The project has implemented community-based climate risk reduction measures in targeted areas that are especially vulnerable to climate change. In particular, the project will ensure the buffer zone measures promoted by ongoing projects take anticipated climate risks into account. The project has also facilitated diversification of livelihoods and alternative income opportunities in order to increase the resilience of communities affected by resource deprivation. The 'Forest, Fish and Fruit' (FFF) model has proven to be a successful initiative in this intrusion as a result of frequent climate-induced flooding. Innovative mechanisms such as rainwater harvesting, micro surface and ground water treatment facilities have been piloted and demonstrated for up-scaling over time. The project also maintains a strong focus on increasing national and community capacity to better integrate measures for identifying and addressing climate change risk into development planning processes. Training policymakers at the national level to integrate climate risks into coastal zone planning will serve to ensure that priorities outlined in the National Communications to the UNFCCC and in the NAPA can be appropriately implemented. Further, integrating methods of adaptation to climate change risks into legislation related to coastal zoning regulations and facilitating alignment of existing coastal management programmes will build community resilience. The project aims to improve the flow of information between climate monitoring, forecasting and the provision of early warning services for coastal areas.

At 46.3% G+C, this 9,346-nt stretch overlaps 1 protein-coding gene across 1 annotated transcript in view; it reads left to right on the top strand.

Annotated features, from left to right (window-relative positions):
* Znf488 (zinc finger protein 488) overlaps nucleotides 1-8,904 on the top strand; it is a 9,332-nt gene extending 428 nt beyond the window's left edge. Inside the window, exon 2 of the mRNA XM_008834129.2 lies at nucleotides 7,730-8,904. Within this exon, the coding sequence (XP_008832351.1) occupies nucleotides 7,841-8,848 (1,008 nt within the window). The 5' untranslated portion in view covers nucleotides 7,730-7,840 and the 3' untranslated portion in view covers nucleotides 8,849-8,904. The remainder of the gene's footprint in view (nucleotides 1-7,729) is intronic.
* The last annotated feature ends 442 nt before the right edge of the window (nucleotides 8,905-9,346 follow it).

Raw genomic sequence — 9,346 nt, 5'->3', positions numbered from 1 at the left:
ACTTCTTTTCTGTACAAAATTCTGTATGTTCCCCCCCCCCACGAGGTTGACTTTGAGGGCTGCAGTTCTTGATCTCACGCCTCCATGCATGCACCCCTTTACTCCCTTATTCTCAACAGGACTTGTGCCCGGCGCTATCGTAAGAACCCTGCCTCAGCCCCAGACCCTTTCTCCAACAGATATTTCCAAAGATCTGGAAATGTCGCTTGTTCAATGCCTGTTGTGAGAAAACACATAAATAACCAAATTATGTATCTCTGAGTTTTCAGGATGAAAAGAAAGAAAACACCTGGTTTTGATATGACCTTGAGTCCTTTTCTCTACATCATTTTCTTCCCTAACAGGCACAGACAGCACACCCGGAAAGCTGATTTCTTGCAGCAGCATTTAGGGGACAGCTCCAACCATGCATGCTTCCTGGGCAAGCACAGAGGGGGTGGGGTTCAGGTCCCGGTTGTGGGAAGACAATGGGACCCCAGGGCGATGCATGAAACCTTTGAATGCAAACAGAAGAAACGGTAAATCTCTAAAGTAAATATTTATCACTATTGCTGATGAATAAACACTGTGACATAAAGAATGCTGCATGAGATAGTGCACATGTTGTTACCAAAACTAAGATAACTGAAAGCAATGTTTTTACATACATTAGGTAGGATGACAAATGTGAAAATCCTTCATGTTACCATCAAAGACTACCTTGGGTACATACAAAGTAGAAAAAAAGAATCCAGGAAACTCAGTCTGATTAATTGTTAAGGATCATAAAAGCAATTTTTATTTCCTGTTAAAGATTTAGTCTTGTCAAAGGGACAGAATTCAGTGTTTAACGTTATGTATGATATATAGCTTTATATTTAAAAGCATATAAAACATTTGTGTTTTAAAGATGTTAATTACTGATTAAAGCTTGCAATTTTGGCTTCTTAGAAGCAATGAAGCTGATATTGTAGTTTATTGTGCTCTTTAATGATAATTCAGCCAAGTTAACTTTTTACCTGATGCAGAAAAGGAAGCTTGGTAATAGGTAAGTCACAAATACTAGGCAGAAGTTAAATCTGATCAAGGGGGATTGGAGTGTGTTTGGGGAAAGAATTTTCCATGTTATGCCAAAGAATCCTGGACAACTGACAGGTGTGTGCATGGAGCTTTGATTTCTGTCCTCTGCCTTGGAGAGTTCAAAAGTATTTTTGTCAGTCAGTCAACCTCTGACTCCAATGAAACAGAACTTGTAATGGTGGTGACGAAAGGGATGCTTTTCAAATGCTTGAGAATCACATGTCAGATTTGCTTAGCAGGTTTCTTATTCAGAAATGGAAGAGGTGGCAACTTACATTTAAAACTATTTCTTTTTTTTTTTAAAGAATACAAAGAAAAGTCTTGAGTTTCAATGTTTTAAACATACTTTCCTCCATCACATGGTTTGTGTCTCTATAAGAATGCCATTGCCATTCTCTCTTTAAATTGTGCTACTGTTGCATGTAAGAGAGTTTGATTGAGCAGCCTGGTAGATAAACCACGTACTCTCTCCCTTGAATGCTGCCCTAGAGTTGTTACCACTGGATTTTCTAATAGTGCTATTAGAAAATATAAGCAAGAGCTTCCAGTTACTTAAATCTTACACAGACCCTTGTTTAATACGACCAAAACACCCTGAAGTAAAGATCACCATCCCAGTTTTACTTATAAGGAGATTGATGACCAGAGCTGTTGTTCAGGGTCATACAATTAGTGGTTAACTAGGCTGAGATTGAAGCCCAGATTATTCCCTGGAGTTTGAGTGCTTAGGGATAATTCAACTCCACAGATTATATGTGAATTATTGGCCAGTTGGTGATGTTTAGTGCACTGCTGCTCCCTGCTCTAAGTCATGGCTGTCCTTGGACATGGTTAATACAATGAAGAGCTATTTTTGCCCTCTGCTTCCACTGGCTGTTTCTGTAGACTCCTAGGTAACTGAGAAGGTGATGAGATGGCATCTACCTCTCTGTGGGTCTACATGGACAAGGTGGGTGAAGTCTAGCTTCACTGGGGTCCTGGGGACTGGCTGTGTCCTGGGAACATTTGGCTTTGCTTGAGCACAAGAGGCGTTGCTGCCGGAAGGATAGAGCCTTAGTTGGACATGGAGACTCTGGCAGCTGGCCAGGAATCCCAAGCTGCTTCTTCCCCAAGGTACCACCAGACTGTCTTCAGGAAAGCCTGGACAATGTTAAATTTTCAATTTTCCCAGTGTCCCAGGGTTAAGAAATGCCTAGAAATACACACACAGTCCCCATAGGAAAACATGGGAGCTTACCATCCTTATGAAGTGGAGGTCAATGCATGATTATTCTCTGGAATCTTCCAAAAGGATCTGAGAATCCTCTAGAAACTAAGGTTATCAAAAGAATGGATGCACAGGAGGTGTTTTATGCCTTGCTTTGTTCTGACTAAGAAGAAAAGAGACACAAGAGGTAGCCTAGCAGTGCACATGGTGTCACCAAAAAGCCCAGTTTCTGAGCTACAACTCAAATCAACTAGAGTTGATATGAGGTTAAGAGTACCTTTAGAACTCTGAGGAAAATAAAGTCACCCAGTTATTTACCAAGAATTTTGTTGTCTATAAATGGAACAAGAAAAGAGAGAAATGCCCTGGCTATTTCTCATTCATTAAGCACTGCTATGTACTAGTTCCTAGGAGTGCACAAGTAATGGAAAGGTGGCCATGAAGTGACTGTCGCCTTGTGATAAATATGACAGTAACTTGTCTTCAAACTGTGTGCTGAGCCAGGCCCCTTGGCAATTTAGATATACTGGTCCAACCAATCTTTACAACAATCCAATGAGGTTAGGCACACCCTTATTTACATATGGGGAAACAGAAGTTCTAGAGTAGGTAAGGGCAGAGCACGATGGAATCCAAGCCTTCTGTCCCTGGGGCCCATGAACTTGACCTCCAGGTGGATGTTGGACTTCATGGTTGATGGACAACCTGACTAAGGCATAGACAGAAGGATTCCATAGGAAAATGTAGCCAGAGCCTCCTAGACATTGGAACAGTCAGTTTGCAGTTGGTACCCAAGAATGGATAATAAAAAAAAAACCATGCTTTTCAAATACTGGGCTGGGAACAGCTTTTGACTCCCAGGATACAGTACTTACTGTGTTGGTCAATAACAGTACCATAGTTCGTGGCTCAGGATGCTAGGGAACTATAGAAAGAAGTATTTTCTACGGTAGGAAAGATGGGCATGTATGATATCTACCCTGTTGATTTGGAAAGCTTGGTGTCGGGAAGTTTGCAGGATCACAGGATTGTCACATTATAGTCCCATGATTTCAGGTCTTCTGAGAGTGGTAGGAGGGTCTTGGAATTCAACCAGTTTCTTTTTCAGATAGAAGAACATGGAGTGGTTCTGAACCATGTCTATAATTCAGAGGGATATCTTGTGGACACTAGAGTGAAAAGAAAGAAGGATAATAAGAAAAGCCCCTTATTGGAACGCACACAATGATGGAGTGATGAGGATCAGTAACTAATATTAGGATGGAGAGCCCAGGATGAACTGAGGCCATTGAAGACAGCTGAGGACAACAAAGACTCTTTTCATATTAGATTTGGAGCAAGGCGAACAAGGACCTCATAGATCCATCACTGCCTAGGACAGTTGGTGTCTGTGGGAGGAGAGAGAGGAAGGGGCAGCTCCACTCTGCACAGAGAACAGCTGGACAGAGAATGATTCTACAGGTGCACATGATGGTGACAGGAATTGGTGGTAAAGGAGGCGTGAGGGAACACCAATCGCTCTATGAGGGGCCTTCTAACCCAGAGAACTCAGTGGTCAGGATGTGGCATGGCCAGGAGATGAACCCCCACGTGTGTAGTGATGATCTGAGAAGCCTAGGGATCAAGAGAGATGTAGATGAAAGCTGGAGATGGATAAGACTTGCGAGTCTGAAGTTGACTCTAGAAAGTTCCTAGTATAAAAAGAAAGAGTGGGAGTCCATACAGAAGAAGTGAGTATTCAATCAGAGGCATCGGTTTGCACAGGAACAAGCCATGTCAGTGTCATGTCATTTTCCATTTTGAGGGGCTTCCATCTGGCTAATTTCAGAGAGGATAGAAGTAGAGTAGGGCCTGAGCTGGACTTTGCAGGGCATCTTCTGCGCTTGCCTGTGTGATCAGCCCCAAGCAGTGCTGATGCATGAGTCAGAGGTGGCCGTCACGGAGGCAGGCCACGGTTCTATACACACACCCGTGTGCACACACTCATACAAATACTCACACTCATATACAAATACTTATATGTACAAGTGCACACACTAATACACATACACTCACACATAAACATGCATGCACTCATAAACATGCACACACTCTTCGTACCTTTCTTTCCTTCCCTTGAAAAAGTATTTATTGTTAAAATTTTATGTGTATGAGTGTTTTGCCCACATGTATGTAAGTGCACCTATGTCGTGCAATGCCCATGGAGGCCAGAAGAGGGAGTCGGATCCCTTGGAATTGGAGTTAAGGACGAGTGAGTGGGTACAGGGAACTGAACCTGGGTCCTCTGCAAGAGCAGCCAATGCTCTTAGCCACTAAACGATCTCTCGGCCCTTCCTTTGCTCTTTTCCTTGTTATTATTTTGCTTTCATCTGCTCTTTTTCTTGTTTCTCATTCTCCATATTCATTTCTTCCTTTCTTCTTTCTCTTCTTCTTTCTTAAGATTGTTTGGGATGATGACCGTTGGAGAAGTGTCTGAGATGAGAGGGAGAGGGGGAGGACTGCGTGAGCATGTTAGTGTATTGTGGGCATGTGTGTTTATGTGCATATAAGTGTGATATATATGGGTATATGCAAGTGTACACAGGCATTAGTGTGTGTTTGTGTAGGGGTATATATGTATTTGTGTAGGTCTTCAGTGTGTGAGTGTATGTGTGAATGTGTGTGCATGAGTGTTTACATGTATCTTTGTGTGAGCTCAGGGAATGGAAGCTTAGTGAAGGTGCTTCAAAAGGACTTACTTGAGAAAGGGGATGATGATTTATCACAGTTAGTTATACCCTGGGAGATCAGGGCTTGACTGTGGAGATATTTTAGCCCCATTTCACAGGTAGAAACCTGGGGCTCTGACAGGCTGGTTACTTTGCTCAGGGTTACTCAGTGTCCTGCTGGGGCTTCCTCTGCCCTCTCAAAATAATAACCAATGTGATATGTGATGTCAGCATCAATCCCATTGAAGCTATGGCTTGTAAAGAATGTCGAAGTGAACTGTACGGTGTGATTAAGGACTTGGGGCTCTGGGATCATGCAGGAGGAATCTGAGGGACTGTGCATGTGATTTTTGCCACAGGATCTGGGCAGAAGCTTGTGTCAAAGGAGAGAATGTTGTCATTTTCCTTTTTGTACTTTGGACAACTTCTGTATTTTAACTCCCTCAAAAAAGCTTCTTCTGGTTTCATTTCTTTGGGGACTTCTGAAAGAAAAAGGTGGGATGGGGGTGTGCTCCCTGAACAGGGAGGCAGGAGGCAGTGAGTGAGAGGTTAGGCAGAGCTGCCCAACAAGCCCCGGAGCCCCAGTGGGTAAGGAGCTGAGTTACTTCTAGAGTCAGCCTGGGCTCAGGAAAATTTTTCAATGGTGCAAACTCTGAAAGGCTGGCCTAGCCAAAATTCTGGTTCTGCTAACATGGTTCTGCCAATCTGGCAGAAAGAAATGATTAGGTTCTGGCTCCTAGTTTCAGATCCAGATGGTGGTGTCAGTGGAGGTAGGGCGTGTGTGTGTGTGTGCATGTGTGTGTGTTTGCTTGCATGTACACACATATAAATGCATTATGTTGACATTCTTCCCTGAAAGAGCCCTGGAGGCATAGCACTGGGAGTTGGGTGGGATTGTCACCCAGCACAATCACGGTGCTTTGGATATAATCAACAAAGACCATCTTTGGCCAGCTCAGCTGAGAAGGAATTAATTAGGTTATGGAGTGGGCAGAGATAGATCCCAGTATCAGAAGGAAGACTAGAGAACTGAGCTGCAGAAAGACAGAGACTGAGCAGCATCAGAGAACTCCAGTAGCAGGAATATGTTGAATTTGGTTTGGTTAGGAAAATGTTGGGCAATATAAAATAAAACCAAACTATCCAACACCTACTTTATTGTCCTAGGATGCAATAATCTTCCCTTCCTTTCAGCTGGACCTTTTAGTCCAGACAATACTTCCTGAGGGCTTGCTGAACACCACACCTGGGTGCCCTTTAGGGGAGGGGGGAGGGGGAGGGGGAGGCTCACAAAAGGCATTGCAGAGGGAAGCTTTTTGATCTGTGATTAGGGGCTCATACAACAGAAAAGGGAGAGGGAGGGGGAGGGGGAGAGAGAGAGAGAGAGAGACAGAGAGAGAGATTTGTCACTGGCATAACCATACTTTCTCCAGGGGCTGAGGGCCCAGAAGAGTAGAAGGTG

Expected outputs

The project will implement community-based climate risk reduction measures in targeted communities that are especially vulnerable to climate change. In particular, the project will:  

  • Ensure that buffer zone measures promoted by ongoing projects take anticipated climate change risks into account.
  • Facilitate diversification of livelihoods and alternative employment opportunities in order to reduce threats to existing and new coastal buffer zones and make longer term protective measures viable.  
  • Develop secure sources of potable water for communities vulnerable to saline intrusion as a result of frequent climate-induced flooding. Innovative mechanisms such as rainwater harvesting, micro surface and ground water treatment facilities will be piloted and demonstrated for up-scaling over time.  
  • Develop capacities at the national and community levels to better integrateclimate change risk into development planning processes.  
  • Train policy makers at the national level to integrate climate risks into coastal zone planning and ensure that priorities outlined in the National Communications to the UNFCCC and in the NAPA can be appropriately addressed.  
  • Integrate climate change risks into legislation related to coastal zoning regulations and facilitate alignment of existing coastal management programmes toward stronger integration and climate resilience.  
  • Ensure that information flows are improved between climate monitoring, forecasting and early warning services to communities in coastal areas.